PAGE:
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ON THE ROAD AGAIN: Pianist takes less obvious routes to career, music-making

Alessio Bax has made a career of taking roads less traveled. The Avery Fisher Career Grant recipient from Bari, Italy has circled the globe performing the widest variety of music, not just in Europe and Asia but in Tel Aviv and Mexico City. He has explored interesting corners of the repertoire, both in recital and with top orchestras, and among his recordings are CDs of Bach transcriptions and music of Ligeti and Marcel Dupré. Recently he and his wife, pianist Lucille Chung, motored through the vast landscapes of Saskatchewan on his Prairie Debut Tour,stopping for recitals in towns like Watrous, Rosthern, and Tisdale – a follow-up to a similar recital trek across the Siberian tundra on a Russian tour a few years ago.

And his quirky recital here on November the 20th, on the Harriman-Jewell Series’ free Discovery Concerts, will feature five of his favorite pieces by five composers from five countries. When he recently performed the same program of music by Brahms, Rachmaninoff, Bartók, Granados and Ravel at New York’s Metropolitan Museum, Steve Smith wrote in The New York Times: “Everything in his program unfolded with an ease, precision and beauty so seemingly effortless that the music appeared to live and breathe of its own volition. … Mr. Bax … is worth getting excited about.”

The Italian-born pianist with the Anglo-Saxon surname says he is optimistic about the future of classical music. “In the bigger scheme of things, classical music has been and always will be around,” he said in a recent phone conversation from New York, where he and Lucille make their home (though he is also on the faculty at SMU in Dallas, where previously he had studied with its piano guru, Joaquín Achúcarro). “There is a reason we are still playing music written 300 years ago.” One thing he’s learned along the road of his peripatetic existence is that music has universal impact. “I can’t help seeing that music affects people, no matter where they are or what their background.” On his tour of the freezing Canadian landscape, he and his wife were greeted with characteristic Prairie warmth everywhere they went. “We played to sold out houses, made up with locals, piano teacher(s), and lots of piano students,” he wrote on his fun and informative blog, Have Piano, Will Travel. “It was really heart-warming to see and talk to these special audiences. And God knows we needed some warming.”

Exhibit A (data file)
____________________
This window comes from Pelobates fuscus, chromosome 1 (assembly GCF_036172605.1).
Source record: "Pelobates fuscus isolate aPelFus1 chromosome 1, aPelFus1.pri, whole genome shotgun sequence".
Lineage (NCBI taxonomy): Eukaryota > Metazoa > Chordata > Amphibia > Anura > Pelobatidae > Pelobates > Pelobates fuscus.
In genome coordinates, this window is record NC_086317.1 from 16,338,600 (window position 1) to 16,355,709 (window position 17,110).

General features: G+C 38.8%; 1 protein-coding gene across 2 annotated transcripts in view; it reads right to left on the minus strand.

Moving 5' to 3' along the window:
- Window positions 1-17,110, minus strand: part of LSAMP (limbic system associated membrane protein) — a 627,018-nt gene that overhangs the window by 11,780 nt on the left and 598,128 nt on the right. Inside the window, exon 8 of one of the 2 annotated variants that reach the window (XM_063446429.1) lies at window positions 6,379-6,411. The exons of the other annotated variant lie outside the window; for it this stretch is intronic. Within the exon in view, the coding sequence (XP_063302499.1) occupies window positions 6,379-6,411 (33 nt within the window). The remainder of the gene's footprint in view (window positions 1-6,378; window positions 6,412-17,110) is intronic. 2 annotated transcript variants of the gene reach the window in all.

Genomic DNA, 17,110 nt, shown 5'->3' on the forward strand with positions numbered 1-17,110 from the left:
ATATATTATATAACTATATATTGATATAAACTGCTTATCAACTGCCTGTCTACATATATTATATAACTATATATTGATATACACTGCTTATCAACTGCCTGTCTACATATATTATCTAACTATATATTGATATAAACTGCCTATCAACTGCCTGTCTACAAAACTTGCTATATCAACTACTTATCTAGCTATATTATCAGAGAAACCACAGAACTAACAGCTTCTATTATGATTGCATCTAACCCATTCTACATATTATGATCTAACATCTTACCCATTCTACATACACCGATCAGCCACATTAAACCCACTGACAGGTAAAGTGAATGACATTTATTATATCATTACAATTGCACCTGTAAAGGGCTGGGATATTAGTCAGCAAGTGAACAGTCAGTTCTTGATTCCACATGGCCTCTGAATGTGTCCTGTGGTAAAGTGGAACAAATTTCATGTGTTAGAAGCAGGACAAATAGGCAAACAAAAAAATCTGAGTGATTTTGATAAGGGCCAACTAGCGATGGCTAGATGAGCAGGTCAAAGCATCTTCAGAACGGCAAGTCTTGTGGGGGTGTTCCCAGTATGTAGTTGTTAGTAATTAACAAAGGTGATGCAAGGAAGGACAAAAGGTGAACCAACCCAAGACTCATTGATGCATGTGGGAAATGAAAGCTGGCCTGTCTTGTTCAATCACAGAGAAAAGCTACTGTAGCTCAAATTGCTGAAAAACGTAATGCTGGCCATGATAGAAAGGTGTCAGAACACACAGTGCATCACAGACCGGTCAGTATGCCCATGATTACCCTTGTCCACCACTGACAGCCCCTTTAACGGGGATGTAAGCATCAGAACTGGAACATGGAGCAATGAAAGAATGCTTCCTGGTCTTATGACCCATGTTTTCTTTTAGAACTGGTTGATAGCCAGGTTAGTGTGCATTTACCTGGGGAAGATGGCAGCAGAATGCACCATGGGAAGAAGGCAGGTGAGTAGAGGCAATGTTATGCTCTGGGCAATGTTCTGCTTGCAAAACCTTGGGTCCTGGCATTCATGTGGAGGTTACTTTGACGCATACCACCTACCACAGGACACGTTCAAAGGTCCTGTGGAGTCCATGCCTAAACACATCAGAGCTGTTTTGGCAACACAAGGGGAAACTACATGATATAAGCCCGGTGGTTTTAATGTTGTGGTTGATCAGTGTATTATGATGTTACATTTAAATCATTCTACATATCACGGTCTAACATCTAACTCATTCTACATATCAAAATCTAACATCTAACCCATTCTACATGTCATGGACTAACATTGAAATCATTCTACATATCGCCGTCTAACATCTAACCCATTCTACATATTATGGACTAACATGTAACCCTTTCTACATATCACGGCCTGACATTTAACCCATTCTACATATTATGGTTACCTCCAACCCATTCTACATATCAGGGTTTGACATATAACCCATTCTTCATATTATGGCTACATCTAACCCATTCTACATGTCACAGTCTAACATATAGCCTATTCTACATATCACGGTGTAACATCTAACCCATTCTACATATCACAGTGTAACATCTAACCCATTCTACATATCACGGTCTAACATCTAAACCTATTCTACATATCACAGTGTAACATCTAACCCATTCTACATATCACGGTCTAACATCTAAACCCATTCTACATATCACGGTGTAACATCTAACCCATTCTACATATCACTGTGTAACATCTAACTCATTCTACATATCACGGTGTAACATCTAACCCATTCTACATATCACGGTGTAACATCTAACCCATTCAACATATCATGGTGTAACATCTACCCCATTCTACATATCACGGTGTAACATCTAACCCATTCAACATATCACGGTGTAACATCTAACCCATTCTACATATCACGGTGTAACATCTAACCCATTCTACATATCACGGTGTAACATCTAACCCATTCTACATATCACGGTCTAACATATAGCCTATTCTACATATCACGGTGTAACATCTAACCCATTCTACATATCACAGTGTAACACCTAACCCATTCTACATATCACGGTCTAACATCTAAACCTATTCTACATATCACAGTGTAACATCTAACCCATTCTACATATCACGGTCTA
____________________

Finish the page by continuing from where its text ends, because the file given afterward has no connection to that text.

In contrast, Asian audiences are often reserved in their response to live performance, he says, which can easily be misinterpreted. “Audiences react in different ways, but that’s all external. In Japan they will be very polite and won’t stand up and scream after a performance, but I’ve learned that the music touches them in exactly the same way. Whether in Italy or in New York, the personalities of audiences are different, but the beauty of music is that it can touch everyone.”

Alessio studied in the port city of Bari (which he says is “a place of passage for many different cultures, and very colorful”), Siena and France before coming to the United States. His musical influences are eclectic, drawing partly from the Russian school but also with elements of French and Spanish training. In addition to the Fisher grant in 2009 he has won first prizes at the Hamamatsu International Competition in Japan and the Leeds Competition in Great Britain. He has worked with an impressive list of conductors – Simon Rattle, Marin Alsop, Jonathan Nott, Miguel Harth-Bedoya, Dimitry Sitkovetsky and others – and performed chamber music with Joshua Bell, Steven Isserlis and Andrés Diaz. Last year he began a three-season stint with Lincoln Center’s Chamber Music Society Two residency program for outstanding artists.

Though his career up to this point has been worldwide, it looks as if he’ll now become a fixture of the American concert scene. And while he and his wife are presently living in New York’s Upper West Side, he says he expects his travels to continue, including car trips over airy vistas to small towns. “It’s something that I like to do, as long as I have the time and the energy to do it,” he says, citing his adventurous streak as a motivating force. “In an ideal world, I would love to play in every corner of the world. What I really love about this quote-unquote ‘job’ is the global part of it. It touches me to see how people connect to music.”

Alessio Bax’ recital November the 20th is free, but please obtain tickets at the box office. It is at 7 p.m. at the Folly Theater. For more information go to hjseries.org or call 816-415-5025.

To reach Paul Horsley, performing arts editor, send email to phorsley@sbcglobal.net.

Paul Horsley, Performing Arts Editor 

Paul studied piano and musicology at WSU and Cornell University. He also earned a degree in journalism, because writing about the arts in order to inspire others to partake in them was always his first love. After earning a PhD from Cornell, he became Program Annotator for the Philadelphia Orchestra, where he learned firsthand the challenges that non profits face. He moved to KC to join the then-thriving Arts Desk at The Kansas City Star, but in 2008 he happily accepted a post at The Independent. Paul contributes to national publications, including Dance Magazine, Symphony, Musical America, and The New York Times, and has conducted scholarly research in Germany, Austria and the Czech Republic (the latter on a Fulbright Fellowship). He also taught musicology at Cornell, LSU and Park University.



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